Speaking of kids from a ranching background, Emily’s High School Rodeo teammate Cayden Cox has a different story. Cayden participates in Team Roping, where a team of two riders captures the head and heel of a calf in the shortest time possible. Cayden is a “heeler” which means he is in charge of capturing the heel of the calf, which of course is running and turning while the heeler is throwing the rope at the calf’s heels. “I try not to think about how I’m going to do it. I rely on muscle memory. I practice for that moment.”

“I could rope before I could crawl,” Cayden said dryly. “I’ve been roping my whole life.” After winning the 2015 state Team Roping Championship, Cayden and his teammate also competed at the National High School Finals Rodeo this past summer. Their first round posted a time of 6.2 seconds which placed them 4th in the Nation. “We drew a really fast steer for the second round,” explained Cayden. Unfortunately the head was missed on the second run and they were knocked out of the competition. “But that’s part of team roping. We go in as a team and finish as a team.”

Learning Team Work and Responsibility in High School Rodeo | SLO Horse News

Cayden and his team mate get ready to take on a calf.

Cayden is quite accomplished for being in his second year of High School and has a list of sponsors who help support his Rodeo activities. He is one of the younger students to compete in a National High School Finals Rodeo.

Living on the ranch means that he has responsibilities there on top of school, practice, training and competing. When asked to describe his typical day, Cayden responded with, “Every day for me is wake up with the rooster and feed my team mates (horses). Then I get ready for school. After school, I practice calf roping and team roping. After that I ride my young horses in training, followed by riding young horses that people send me to ride. Then I feed ‘um all again and finish homework. I believe school is very important. I then head to bed and start again the next day. I also go and check cows and attend to ranch work throughout the week when I can fit it in.”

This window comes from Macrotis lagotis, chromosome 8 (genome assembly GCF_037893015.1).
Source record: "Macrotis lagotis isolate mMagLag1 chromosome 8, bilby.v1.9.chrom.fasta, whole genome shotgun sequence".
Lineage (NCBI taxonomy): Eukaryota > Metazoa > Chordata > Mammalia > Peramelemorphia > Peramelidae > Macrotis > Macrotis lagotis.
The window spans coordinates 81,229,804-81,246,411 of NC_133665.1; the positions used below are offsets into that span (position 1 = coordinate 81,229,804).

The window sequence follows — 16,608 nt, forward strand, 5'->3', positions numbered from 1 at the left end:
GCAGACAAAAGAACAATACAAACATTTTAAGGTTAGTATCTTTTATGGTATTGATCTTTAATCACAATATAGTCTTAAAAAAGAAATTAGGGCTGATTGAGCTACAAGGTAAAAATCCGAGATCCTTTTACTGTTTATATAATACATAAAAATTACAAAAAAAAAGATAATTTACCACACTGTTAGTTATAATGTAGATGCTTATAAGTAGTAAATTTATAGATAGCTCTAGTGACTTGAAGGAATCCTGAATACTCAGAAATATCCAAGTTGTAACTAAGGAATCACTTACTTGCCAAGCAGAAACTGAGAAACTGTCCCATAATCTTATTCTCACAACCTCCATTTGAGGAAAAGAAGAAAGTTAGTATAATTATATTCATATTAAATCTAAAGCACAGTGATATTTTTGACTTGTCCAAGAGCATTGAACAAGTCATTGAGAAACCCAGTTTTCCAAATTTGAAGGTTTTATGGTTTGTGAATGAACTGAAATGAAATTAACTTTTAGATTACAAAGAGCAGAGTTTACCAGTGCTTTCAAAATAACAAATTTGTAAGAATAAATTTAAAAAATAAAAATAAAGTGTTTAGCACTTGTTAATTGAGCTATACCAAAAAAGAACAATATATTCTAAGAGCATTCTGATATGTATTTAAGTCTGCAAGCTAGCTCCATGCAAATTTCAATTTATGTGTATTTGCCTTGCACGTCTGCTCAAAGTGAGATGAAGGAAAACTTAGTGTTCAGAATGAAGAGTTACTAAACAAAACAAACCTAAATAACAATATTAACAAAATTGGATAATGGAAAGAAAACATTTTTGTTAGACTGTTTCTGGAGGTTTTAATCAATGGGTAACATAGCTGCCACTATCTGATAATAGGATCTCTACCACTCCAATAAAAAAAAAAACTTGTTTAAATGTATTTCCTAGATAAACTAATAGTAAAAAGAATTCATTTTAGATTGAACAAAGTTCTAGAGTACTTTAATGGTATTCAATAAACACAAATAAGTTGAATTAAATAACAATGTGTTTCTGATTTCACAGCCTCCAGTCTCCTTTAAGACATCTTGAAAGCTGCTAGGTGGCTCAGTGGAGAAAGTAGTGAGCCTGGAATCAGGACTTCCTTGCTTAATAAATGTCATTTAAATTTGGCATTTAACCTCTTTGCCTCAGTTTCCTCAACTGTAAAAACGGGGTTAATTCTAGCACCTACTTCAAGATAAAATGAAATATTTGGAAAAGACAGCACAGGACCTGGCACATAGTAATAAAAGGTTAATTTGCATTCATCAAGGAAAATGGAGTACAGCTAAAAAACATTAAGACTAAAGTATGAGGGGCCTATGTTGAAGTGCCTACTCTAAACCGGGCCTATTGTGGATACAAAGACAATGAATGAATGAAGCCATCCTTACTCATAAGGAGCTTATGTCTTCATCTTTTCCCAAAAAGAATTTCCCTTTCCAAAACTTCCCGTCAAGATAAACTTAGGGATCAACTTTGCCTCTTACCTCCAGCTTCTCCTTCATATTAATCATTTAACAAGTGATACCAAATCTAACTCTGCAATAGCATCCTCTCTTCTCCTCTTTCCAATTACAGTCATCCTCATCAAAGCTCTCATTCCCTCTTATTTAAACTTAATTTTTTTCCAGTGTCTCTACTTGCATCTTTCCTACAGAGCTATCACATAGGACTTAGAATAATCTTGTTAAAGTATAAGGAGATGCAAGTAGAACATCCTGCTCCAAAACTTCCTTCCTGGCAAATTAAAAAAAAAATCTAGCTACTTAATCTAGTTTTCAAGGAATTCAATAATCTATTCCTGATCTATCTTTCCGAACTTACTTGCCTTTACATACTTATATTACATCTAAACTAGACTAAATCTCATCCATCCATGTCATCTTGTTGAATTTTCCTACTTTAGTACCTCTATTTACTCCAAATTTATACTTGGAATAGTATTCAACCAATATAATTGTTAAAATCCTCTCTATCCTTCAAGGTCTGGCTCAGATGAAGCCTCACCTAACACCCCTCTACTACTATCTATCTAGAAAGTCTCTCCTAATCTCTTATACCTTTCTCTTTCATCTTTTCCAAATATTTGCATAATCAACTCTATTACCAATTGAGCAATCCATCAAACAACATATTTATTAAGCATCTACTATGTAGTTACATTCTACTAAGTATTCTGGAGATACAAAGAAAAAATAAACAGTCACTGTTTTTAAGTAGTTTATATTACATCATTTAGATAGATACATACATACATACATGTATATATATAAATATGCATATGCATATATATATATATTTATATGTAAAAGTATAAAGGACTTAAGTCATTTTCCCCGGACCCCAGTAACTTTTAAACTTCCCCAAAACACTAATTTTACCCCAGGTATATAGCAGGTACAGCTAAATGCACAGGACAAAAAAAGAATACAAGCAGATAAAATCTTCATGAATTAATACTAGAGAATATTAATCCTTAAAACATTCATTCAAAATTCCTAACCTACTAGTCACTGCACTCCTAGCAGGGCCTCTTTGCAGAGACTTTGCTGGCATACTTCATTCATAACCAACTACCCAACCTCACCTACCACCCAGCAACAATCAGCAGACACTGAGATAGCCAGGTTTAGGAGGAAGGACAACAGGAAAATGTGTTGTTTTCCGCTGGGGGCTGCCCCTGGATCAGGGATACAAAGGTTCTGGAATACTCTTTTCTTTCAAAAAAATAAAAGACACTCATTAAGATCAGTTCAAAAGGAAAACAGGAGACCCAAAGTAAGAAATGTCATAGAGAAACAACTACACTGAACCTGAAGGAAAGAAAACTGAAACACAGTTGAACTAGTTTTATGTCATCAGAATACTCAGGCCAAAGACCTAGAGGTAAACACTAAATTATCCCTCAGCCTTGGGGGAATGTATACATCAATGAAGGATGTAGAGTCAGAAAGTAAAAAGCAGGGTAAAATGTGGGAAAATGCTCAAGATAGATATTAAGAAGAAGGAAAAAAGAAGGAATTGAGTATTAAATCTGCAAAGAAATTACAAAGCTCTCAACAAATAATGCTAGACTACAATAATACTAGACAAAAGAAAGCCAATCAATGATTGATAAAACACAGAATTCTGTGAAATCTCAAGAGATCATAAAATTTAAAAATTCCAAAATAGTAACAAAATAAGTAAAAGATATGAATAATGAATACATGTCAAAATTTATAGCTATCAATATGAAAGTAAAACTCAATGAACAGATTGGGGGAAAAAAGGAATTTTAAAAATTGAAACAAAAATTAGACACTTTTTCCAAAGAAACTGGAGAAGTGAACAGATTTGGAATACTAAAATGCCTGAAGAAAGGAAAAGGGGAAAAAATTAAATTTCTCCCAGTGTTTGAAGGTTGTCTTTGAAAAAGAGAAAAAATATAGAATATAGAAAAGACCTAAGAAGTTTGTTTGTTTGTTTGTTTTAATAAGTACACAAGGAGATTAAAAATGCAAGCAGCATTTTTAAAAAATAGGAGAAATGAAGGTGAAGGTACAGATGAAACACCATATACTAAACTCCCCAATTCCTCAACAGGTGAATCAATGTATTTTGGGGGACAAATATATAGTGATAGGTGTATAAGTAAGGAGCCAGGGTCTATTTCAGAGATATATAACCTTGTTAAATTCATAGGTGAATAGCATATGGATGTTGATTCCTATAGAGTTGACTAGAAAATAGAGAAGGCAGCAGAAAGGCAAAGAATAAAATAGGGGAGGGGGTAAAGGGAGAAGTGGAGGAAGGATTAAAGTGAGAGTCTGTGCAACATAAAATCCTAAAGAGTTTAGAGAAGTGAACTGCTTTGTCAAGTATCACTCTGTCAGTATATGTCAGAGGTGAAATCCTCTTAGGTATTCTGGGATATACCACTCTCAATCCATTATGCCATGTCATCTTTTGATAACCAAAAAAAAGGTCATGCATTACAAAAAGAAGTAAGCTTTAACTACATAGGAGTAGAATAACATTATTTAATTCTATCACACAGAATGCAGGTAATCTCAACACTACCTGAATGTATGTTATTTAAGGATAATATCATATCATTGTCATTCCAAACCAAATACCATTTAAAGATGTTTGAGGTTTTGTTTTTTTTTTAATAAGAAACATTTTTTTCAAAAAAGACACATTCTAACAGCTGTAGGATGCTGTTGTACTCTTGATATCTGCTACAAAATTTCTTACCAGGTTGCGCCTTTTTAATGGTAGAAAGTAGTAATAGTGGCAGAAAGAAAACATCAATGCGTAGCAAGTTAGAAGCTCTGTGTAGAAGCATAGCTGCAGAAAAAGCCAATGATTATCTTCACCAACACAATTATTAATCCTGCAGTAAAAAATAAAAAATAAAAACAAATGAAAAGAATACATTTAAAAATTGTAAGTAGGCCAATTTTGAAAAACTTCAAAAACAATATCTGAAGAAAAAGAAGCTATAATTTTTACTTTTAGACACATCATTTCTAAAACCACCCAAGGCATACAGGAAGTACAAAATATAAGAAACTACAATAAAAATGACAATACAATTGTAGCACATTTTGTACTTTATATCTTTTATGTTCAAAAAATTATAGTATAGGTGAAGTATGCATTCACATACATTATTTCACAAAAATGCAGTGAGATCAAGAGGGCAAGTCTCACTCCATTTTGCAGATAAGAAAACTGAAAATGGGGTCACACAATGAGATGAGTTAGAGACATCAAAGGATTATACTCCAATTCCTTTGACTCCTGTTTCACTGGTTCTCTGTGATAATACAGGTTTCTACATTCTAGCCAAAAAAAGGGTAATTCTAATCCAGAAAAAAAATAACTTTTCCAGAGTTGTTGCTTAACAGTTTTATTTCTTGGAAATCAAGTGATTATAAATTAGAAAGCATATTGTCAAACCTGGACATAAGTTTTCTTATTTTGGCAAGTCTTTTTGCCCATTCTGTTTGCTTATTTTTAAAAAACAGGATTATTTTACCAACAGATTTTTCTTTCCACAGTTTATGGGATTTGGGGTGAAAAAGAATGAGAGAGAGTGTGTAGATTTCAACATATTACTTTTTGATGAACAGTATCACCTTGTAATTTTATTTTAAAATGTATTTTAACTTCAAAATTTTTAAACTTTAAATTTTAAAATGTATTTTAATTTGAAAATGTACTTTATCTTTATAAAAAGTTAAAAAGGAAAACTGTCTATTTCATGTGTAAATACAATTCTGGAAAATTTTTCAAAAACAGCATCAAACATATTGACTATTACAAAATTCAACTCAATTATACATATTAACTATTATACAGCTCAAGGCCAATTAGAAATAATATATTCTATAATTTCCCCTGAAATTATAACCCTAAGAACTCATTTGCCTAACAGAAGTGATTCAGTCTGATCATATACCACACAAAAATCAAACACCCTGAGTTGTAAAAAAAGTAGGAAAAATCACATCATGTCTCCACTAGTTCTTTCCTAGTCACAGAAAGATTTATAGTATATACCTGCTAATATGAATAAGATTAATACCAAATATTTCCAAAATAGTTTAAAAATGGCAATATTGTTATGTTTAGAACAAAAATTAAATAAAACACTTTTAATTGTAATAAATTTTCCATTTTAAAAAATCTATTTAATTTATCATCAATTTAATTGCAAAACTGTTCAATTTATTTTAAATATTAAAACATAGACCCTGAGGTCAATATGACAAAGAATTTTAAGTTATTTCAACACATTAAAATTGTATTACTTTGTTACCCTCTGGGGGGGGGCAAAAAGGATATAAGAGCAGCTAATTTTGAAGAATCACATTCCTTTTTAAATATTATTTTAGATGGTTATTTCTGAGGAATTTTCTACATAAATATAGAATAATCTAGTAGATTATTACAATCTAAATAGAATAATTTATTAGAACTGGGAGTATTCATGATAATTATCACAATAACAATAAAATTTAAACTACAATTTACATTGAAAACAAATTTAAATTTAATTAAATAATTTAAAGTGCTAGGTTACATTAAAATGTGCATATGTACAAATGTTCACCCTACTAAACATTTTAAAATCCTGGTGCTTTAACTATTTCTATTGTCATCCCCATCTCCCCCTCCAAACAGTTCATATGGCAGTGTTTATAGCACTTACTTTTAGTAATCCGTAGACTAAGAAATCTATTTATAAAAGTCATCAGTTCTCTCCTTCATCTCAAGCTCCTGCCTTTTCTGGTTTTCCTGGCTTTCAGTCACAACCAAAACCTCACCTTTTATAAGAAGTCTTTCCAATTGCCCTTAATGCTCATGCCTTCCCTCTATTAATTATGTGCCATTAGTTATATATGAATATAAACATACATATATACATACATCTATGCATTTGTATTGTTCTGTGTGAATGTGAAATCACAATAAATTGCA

Cayden and Cliffy

“Horses are amazing athletes,” exclaimed Cayden. He’s around quite a few as his family starts many young horses and trains them up through competition. His special partner is a little grey, ten-year-old, Dollar Bar Quarter Horse called, “Cliffy”. “Everybody knows him. He’s the bomb. He was born on our ranch and was an orphaned foal as his mom abandoned him. We bottle fed him and raised him just like my mom did for us. I grew up with him.”

Learning Team Work and Responsibility in High School Rodeo | SLO Horse News

Cayden and “Cliffy” who is the bomb.

Yes, Cayden is one busy young man and his reply to that definition is, “I try to be! But it’s not work for me it’s a passion!” Cayden has his eye on Pro Rodeo for his near future, and may soon join his brother on the Pro circuit. “It’s what I dream about. I want to win a World title.”


High School Rodeo riders experience hard work, team work, and take on responsibility which will launch them into a productive and reliable adulthood. High School Rodeo is another great avenue where horses are key to developing humans.

Cayden gives a shout out to his amazing sponsors: Resistol Cowboy Hats, Cactus Ropes, 4 Flat Tack, and CSI Saddle Pads.

Main image: Cayden Cox and Zach Varian 2015 California State Team Roping Champions


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Former Pony Clubber, Eventer and Dressage rider who balanced training and showing with getting a college degree (from Cal Poly SLO), becoming a wife and raising a family.